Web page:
International Civil Rights Walk of Fame: Created in 2004, the walk includes footsteps, marked in granite and bronze that pay homage to those who sacrificed and struggled to make equality a reality. Some footsteps include those of President William Clinton, Stevie Wonder, Thurgood Marshall, and Rosa Parks.

Accommodations:

There are no accommodations inside the historic site but visitors can find many hotels, motels, and inns in the Atlanta area.

Areas of Interest Outside the Park:

Chattahoochee River National Recreation Area: This area includes a series of recreational and historic sites along a 48-mile stretch of the Chattahoochee River, north of Atlanta. Nine park units offer 50 miles of hiking trails, picnic areas, fishing and boating and raft rental. For more information, call 678-538-1200.

Kennesaw Mountain National Battlefield Park: This park preserves the sites of the Civil War battles of Kolb's Farm, June 22, 1864, and Kennesaw Mountain, June 27, 1864. Located in Kennesaw, GA, just west of Marietta, it may be reached via I-75 and the Barrett Parkway. Activities include hiking, scenic drives, and picnicking. Call 770-427-4686 for more information.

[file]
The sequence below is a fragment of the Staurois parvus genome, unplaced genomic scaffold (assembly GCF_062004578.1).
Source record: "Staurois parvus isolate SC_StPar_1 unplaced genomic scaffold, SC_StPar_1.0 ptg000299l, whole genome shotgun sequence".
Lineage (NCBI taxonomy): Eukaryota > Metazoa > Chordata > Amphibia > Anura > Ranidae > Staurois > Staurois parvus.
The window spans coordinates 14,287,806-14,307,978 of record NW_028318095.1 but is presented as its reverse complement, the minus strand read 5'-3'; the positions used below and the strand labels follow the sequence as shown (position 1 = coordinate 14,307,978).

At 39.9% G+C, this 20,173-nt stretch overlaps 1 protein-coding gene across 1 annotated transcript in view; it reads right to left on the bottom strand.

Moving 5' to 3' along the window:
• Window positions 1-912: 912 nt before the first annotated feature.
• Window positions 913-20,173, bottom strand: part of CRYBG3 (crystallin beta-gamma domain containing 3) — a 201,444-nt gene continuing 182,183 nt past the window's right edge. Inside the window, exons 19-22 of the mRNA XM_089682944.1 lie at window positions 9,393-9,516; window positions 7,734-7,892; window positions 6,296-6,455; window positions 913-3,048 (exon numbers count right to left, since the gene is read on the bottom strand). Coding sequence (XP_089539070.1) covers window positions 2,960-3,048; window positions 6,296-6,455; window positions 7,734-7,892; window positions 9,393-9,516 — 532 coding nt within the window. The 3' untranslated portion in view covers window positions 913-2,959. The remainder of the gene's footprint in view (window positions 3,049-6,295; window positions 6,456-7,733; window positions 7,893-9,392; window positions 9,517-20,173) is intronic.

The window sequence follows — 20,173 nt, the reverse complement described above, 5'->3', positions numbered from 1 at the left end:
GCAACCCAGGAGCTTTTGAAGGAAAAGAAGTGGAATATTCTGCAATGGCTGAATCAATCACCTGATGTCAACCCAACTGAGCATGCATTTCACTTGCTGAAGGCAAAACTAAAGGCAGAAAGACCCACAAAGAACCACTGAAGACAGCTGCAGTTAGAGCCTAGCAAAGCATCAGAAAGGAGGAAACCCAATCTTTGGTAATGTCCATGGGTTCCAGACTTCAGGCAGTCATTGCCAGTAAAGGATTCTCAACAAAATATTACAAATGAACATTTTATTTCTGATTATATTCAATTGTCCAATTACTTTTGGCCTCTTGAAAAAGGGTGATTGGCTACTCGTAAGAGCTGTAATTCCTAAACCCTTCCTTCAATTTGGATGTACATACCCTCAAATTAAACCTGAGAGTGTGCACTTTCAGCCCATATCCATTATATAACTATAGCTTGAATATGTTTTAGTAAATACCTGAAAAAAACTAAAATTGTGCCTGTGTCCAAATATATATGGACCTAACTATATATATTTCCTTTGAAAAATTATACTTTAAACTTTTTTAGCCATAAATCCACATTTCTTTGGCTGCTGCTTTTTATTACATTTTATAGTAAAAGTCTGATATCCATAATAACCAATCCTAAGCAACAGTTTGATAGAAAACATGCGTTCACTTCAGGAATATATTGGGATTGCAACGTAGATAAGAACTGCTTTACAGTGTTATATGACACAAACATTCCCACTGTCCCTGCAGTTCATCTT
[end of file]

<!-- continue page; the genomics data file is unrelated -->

Andersonville National Historic Site: Check out the largest Confederate military prison established during the Civil War. The site includes a national cemetery with more than 17,000 graves. Driving audio tours, interpretive talks, and visual orientations are available to visitors. Call 229-924-0343 for more information.

  1. About.com
  2. Travel
  3. National & State Parks
  4. Historical Parks
  5. Martin Luther King Jr. National Historic Site - Overview of Martin Luther King Jr. National Historic Site

©2014 About.com. All rights reserved.